I don’t think it’s going too far out on a limb ot say that Buffy was right to reject the demon mist. ME has a bizarre idea of what feminism means, and that usually translates to “anti-men.” I think the line “You’re just men” were suppoesd to be a pretty big anvil that they have no power over her.

My first impression of the final scene was that it was the victorious demon army having already broken through and kicked humanity’s ass. But maybe they were just massing for the attack.

Was anyone else disappointed at the ending scene’s really bad CG? I mean, it seemed like cut-rate versions of the orcs from LOTR were about to invade Sunnydale.

The black smoke-thingy was nice, though.

I think Buffy is an awful leader. Terrible; has been throughout the show. No strategy, no basic tactics, no imagination in deploying her resources, no planning, and no leadership skills. As amply demonstrated by the speech she gave to demotivate her already distraught troops. That speech would have been enough to send me packing, headed to Australia to enjoy Armageddon on a beach. She hasn’t been giving orders, and now she’s pissed that they’re not out following orders? Yeah. Right. Have fun storming the castle.

Other than that, it was an average episode. I’m really glad it’s all coming to an end; I’m hoping the coming conclusion motivates the series to reach one final peak, an undead swan song of sorts. Because I’m really ceasing to care very much about the show.

Damn, I loved this episode. I’m still pumped from seeing it, maybe I’ll start seeing more flaws later, but this was easily a 9/10, maybe a 10/10.

We don’t know where Wood’s mom got it. I doubt it was Slayer inheritance, because the Watchers would have tracked it down. It might have been a family heirloom. There’s some evidence that Slayerness runs in some families, maybe Wood’s mom was a direct descendent of the First Slayer. More likely, it was something she came across in her work as a Slayer, but was killed before she could find out what it was, or before she could tell her Watcher about it.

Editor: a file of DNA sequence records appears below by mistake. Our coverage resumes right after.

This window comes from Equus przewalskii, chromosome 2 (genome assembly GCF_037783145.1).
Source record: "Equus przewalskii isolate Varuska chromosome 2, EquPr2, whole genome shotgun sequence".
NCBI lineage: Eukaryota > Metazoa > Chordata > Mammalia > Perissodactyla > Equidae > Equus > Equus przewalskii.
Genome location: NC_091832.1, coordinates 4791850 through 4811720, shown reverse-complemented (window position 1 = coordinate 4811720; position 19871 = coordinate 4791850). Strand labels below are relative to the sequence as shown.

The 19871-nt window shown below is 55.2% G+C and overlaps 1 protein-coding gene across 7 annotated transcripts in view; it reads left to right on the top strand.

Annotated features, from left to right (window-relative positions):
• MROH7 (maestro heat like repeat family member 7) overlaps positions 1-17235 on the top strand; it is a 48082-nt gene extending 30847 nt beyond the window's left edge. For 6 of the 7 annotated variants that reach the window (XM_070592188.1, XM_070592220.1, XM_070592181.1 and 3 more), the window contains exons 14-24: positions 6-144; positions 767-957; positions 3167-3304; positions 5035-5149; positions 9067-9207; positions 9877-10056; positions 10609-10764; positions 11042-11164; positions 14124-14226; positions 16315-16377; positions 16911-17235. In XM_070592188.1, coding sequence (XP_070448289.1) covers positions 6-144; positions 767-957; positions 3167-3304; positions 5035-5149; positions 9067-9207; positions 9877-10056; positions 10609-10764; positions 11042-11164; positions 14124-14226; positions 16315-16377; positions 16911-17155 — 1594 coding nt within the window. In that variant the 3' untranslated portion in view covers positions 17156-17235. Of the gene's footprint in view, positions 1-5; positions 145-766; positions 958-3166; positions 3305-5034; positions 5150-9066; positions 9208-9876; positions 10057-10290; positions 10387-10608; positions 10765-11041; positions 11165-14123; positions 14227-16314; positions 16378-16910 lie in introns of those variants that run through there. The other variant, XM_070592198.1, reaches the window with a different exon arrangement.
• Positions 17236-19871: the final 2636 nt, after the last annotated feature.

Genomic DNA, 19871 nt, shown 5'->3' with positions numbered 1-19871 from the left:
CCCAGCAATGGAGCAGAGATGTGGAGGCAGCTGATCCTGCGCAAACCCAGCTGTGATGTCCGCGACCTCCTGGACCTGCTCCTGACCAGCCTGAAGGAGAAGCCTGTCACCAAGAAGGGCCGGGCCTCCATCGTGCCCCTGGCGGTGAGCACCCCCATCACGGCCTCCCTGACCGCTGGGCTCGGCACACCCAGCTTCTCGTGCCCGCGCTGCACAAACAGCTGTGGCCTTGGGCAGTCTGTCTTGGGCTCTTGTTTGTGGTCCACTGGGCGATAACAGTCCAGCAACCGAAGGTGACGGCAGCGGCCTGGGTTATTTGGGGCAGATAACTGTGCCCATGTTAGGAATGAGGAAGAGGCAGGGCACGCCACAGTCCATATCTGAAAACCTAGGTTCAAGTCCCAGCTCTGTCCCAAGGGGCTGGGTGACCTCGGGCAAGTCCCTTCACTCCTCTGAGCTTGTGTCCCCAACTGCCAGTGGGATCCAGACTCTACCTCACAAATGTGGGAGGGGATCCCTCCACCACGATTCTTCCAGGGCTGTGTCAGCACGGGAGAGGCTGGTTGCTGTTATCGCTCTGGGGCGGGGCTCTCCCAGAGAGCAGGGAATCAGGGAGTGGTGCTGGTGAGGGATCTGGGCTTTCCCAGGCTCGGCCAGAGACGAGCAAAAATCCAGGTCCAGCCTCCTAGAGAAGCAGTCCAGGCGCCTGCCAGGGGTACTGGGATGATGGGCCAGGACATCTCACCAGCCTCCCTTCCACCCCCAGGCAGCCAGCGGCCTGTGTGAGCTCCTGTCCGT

I really liked the origin story. The rape idea seems appropriatly mythic to me. Weren’t half the heroes in Greek myth products of Zeus jumping some shepherd maid in a pasture somewhere? And she does talk more than the First Slayer. The First Slayer mostly hisses and glares. And I thought the three old guys were cool. Just because they’re human doesn’t mean they’re not agents of some higher power.

I thought it was a smart move by Buffy. She can’t let them wallow in grief and despair. Her speech got 'em pissed off. If they’re angry, they’re motivated. I think drawing larger implications from that about “everybody who commits suicide” is reading to much into it.

If the First Slayer was a volunteer, why’d they need to chain her to a rock?

Best Line of the Episode:
“Usually peaks around May.”